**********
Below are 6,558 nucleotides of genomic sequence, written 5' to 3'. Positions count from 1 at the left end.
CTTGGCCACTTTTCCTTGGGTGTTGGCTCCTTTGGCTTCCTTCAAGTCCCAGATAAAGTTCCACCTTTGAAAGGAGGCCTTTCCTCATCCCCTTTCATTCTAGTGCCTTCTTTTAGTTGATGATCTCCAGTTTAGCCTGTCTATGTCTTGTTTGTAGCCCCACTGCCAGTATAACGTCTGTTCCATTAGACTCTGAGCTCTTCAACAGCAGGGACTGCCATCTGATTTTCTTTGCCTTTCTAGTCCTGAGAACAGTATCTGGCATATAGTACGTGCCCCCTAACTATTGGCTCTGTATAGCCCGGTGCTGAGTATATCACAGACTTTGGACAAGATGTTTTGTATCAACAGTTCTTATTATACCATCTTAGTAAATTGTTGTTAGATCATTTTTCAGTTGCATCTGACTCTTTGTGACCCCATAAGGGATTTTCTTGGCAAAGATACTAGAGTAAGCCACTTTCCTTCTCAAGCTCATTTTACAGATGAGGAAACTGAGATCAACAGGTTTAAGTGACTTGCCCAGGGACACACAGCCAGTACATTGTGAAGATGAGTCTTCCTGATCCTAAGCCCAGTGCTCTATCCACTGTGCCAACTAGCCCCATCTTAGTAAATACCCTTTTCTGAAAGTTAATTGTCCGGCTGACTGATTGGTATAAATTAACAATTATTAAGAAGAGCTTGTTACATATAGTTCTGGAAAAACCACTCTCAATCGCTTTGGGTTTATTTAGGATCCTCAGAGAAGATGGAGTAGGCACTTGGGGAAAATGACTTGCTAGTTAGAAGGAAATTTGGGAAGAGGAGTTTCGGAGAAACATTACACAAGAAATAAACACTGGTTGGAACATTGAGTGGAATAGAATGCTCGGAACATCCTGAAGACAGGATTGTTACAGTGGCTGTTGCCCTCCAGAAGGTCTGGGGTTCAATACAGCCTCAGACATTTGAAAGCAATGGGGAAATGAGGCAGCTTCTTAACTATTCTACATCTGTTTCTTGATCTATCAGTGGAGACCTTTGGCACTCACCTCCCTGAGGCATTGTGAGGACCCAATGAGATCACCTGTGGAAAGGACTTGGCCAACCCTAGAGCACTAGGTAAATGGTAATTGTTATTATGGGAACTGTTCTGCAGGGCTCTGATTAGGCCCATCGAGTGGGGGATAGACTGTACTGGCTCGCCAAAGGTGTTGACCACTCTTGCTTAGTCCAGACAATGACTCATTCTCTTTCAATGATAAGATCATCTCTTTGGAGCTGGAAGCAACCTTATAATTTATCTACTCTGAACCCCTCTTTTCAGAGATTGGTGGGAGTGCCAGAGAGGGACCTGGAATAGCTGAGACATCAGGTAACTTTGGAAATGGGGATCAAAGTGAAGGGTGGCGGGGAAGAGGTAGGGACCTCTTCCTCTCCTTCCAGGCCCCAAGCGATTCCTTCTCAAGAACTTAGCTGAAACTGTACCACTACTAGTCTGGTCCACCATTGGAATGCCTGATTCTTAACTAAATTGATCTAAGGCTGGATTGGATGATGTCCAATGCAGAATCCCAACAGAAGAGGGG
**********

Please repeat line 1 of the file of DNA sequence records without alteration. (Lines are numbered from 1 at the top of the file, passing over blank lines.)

Below are 6,558 nucleotides of genomic sequence, written 5' to 3'. Positions count from 1 at the left end.